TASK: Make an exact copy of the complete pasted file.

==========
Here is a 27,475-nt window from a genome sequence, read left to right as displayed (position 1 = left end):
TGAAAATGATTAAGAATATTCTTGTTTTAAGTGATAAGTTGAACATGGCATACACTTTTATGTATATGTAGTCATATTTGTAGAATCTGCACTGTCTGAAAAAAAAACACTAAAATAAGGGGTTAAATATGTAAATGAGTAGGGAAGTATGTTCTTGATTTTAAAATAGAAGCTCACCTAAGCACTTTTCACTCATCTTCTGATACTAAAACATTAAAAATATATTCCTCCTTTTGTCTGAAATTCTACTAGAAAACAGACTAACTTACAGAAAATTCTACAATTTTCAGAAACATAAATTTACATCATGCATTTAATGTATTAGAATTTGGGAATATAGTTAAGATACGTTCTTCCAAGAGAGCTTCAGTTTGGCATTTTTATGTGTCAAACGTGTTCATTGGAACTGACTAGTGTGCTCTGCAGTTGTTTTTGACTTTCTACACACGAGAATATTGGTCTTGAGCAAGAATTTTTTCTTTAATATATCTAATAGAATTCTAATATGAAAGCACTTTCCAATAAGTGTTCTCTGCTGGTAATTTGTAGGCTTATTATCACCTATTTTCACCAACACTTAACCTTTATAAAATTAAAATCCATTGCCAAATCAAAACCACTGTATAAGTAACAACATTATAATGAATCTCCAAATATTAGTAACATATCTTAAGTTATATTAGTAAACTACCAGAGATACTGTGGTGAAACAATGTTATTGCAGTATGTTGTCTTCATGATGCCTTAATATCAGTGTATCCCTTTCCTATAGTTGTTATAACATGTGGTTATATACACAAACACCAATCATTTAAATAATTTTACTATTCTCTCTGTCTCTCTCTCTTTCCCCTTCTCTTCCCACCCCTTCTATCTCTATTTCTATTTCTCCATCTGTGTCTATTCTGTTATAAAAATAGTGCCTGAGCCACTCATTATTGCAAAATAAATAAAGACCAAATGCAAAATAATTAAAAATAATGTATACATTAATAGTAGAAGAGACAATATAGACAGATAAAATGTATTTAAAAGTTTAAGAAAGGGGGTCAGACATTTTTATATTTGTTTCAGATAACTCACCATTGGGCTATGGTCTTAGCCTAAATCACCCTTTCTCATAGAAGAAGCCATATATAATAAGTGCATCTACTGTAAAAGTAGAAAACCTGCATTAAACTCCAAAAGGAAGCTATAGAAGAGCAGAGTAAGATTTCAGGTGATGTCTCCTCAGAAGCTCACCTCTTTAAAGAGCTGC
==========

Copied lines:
Here is a 27,475-nt window from a genome sequence, read left to right as displayed (position 1 = left end):
TGAAAATGATTAAGAATATTCTTGTTTTAAGTGATAAGTTGAACATGGCATACACTTTTATGTATATGTAGTCATATTTGTAGAATCTGCACTGTCTGAAAAAAAAACACTAAAATAAGGGGTTAAATATGTAAATGAGTAGGGAAGTATGTTCTTGATTTTAAAATAGAAGCTCACCTAAGCACTTTTCACTCATCTTCTGATACTAAAACATTAAAAATATATTCCTCCTTTTGTCTGAAATTCTACTAGAAAACAGACTAACTTACAGAAAATTCTACAATTTTCAGAAACATAAATTTACATCATGCATTTAATGTATTAGAATTTGGGAATATAGTTAAGATACGTTCTTCCAAGAGAGCTTCAGTTTGGCATTTTTATGTGTCAAACGTGTTCATTGGAACTGACTAGTGTGCTCTGCAGTTGTTTTTGACTTTCTACACACGAGAATATTGGTCTTGAGCAAGAATTTTTTCTTTAATATATCTAATAGAATTCTAATATGAAAGCACTTTCCAATAAGTGTTCTCTGCTGGTAATTTGTAGGCTTATTATCACCTATTTTCACCAACACTTAACCTTTATAAAATTAAAATCCATTGCCAAATCAAAACCACTGTATAAGTAACAACATTATAATGAATCTCCAAATATTAGTAACATATCTTAAGTTATATTAGTAAACTACCAGAGATACTGTGGTGAAACAATGTTATTGCAGTATGTTGTCTTCATGATGCCTTAATATCAGTGTATCCCTTTCCTATAGTTGTTATAACATGTGGTTATATACACAAACACCAATCATTTAAATAATTTTACTATTCTCTCTGTCTCTCTCTCTTTCCCCTTCTCTTCCCACCCCTTCTATCTCTATTTCTATTTCTCCATCTGTGTCTATTCTGTTATAAAAATAGTGCCTGAGCCACTCATTATTGCAAAATAAATAAAGACCAAATGCAAAATAATTAAAAATAATGTATACATTAATAGTAGAAGAGACAATATAGACAGATAAAATGTATTTAAAAGTTTAAGAAAGGGGGTCAGACATTTTTATATTTGTTTCAGATAACTCACCATTGGGCTATGGTCTTAGCCTAAATCACCCTTTCTCATAGAAGAAGCCATATATAATAAGTGCATCTACTGTAAAAGTAGAAAACCTGCATTAAACTCCAAAAGGAAGCTATAGAAGAGCAGAGTAAGATTTCAGGTGATGTCTCCTCAGAAGCTCACCTCTTTAAAGAGCTGC